"Abstain from all appearances of evil." (1 Thessalonians 5:22)
"Since there are no harmless flirtations and there is no place for jealousy after marriage, it is best to avoid the very appearance of evil by shunning any questionable contact with another to whom we are not married."
- President James E. Faust, April 2007 Ensign: First Presidency Message: Enriching Your Marriage (emphasis added)
"Believing involves faith and good works. We cannot be passive; we must actively avoid evil. This means that we do not trifle with sacred things. Families in this day and time should not only avoid evil but avoid the very appearance of evil. To combat these influences families must have family prayer, family home evening, and family scripture study."
- President James E. Faust. November 1997 Ensign: Pioneers of the Future: Be Not Afraid, Only Believe. Reprinted in the July 1998 New Era. (emphasis added)
"The best counsel I ever received about staying away from the edge came when, as a young married man, President Harold B. Lee called me to be a member of a bishopric. He said, 'From now on, you must not only avoid evil, but also the appearance of evil.' He did not interpret that counsel. That was left to my conscience."
- President James E. Faust, November 1995 Ensign: Acting for Ourselves and Not Being Acted Upon (emphasis added)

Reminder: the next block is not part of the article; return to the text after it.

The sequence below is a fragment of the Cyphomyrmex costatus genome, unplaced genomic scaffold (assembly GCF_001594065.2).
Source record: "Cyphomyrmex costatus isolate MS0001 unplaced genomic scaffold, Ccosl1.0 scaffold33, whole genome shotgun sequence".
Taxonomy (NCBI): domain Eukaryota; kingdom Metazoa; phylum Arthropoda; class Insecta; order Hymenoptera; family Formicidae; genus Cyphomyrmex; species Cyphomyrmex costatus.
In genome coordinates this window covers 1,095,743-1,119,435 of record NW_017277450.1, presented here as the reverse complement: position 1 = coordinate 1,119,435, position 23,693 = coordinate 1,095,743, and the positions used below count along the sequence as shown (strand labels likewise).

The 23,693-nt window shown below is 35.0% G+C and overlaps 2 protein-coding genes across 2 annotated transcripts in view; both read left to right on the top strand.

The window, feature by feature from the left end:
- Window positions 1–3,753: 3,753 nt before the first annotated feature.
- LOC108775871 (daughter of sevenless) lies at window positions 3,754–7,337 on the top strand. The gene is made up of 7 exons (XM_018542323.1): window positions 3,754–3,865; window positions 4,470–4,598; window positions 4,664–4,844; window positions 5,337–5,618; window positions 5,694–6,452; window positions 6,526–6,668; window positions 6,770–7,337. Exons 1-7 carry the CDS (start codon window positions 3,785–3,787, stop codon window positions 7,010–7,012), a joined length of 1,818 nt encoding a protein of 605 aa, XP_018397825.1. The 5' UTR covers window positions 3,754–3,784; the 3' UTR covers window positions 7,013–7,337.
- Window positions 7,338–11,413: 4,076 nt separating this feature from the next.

Appearances by Sheila Kindred in the November 2002 Friend uses a story to illustrate the dangers in encouraging the appearance of evil. Fresh from their Boy Scout meeting, a little boy and his friend waited in the parking lot for their parents. One boy jokingly put a piece of chalk to his mouth and quipped “Yeah. Look at me, I’m cool.” A car full of rowdy teenagers drove by at that moment and cheered. A member of the boys’ ward happened by also and, shocked, made sure to inform the boy’s mom. After the boy cleared himself of all misconceptions, his mother suggested he call the mistaken ward member to apologize for his actions.
I could go on with the amount of Ensign/New Era/and Friend articles that deal with this idea, but it would be a very long list. If you're interested, here it is.
I don't want to seem as criticising our leaders (heaven forbid!) - instead, I am criticising an idea our leaders and many members have adopted.
The first quote I listed was scripture. How do you argue with or even rationalize scripture? By using the footnotes, apparently.
Footnote "b" for "appearances" states, "GR kinds. TG. Apparel."
Let's rephrase that scripture then: Abstain from all kinds of evil.
I have to give credit where due, I first heard this idea at Soy Made Me Gay: Soundbyte Doctrine. The idea of avoiding the appearance of evil always struck me stupid, but I didn’t know there was scriptural support for it. Yay!
The second quote refers to our neuroticism as a church in hanging out with opposite sex friends. Of course we shouldn’t hang out with someone we are attracted to - that’s not a good idea, but I do think President Faust overstepped the mark here. Wouldn’t it have been enough to simply state “We should shun any questionable contact with another to whom we are not married”?
As in, don’t place your hand on another’s thigh.
Some years ago I had to attend church alone. I showed up at the same time as an old guy friend of mine, and we ended up walking in together, talking. Down the aisle in the chapel we went, a bit late, and my insides knotted. What if they think we’re together? What if they think I’m cheating on my husband?